QUALITREE – research based local tree oil production


Start date: 1 January, 2011 End date: 30 June, 2017 Project type: Larger strategic projects (prior to 2013) Project code: 10-002AU Countries: Burkina Faso Mali Thematic areas: Agricultural production, Food security and safety, Lead institution: Aarhus University (AU), Denmark Partner institutions: Centre Régionale de la Recherche Agronomique (CRRA), Mali International Food Science Centre A/S (IFSC), Denmark Access the Energy (ATE), Denmark University of Ouagadougou (OU), Burkina Faso Project website: go to website (the site might be inactive) Policy Brief: Policy Brief Project coordinator: Anne Mette Lykke Total grant: 9,430,267 DKK Project files:

Project summary

Oil products from native trees in West Africa are essential for human diet, medicine and cosmetics, but their potentials are far from fully exploited. QUALITREE aims to reduce poverty by increasing food security and income in Burkina Faso and Mali through sustainable growth and development of local industrial food production and marketing of oil products from native trees. The industrial production will be developed by two private companies, one Danish and one Burkinabé. The production will be research-based. Use of local traditional knowledge, oil composition and data on availability of oil trees in agricultural fields will form the basis for a sustainable and improved oil production adapted to local socioeconomic aspects. QUALITREE will ensure that local women are engaged and profit from the project. The project focuses on value-addition of well-known oils, such as shea butter, and on development of new or less known marketable oil products from native field trees. QUALITREE has a strong capacity building component; five African PhD students, five master students and several young researchers will receive high quality education. In addition, local communities and industrial workers will receive training as well. QUALITREE will benefit local communities through new possibilities for income generation and through a diversification of the food supply, which is important both for food security and nutrition.


Project Completion Report:
Women in rural Africa traditionally extract oil from the seeds of numerous native trees. QualiTree combined investigations of rural people’s knowledge and analyses of physiochemical properties of oils to improve and promote production of native oils from West Africa for local use and export.
Most local people know about common oil trees like shea and oil palm, but knowledge about the a variety of potential oil trees is confined to certain villages or to a few ethnic groups with atradition to produce special oils. Traditional production processes are not optimal and can be improved to be more efficient and hygienic. Oil production from native trees has a considerable economic potential for rural women. Screening of oils from 32 native West African trees revealed good potentials for ameliorated use and production. Many native oil species are highly valuable and have properties that are unexploited, and in some cases unknown. Fx nine Combretum species have shown new and interesting properties for cosmetics and soap, this is to our knowledge new to science. Three Lannea species give very stable oil with a high potential for frying, which makes them good alternatives palm oil. Caprapa procera has good qualities for soap and skin care. Pentadesma butyracea has a composition similar to shea butter, which is a highly valued export commodity. There are many other trees with potentials.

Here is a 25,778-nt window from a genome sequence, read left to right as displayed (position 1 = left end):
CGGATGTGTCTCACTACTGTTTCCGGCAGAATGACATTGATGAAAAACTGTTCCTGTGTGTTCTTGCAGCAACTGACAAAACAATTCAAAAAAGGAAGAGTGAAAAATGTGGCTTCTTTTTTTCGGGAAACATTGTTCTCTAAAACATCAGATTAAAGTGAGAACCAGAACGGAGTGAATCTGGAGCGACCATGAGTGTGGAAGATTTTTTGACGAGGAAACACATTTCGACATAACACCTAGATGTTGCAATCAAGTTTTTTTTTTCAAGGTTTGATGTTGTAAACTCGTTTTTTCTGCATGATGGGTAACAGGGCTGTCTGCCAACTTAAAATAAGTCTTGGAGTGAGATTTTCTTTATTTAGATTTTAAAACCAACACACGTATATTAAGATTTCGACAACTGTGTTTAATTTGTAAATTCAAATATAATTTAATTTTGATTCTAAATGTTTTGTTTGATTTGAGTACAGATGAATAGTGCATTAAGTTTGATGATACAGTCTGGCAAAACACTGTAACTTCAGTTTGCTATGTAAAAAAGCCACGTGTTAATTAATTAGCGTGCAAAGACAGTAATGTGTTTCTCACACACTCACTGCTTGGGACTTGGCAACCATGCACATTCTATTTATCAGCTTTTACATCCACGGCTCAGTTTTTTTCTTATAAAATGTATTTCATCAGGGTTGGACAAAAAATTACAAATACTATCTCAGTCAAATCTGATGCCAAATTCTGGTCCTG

Oil properties of native oils from West Africa are generally not well known, and there are large unexploited opportunities for native oil products for local use and export. Improved production of soap, cream and shampoo based on Carapa Procera has been established with a private company and a series of cosmetic products based on this oil is a sales success in Burkina Faso. New products with Lannea and Combretum species have shown great potentials.
One main concern for native oil production is the availability of plant materials which are disappearing because of overuse, climate change and poor management. Many of the most valuable species grow in habitats that are disappearing. Efficient production is impossible without a continuous and reliable supply of fruits from the local area.
There is an extraordinary potential for improving health and economic development in poor communities via increased and improved oil production. Nature conservation and tree planting, however, is needed to ensure sufficient and continuous supplies.Planning and establishment of local production facilities in West Africa must work on three strategies at the same time:

1) improved and new oil products with the local producers to ensure a good and constant supply,

2) establishment of contact to local and international trading companies with interest in buying and importing locally based oil products and

3) protection and planting of native trees to maintain and improve the oil source. Habitat and biodiversity conservation can be additional advantages of sustainable oil production.

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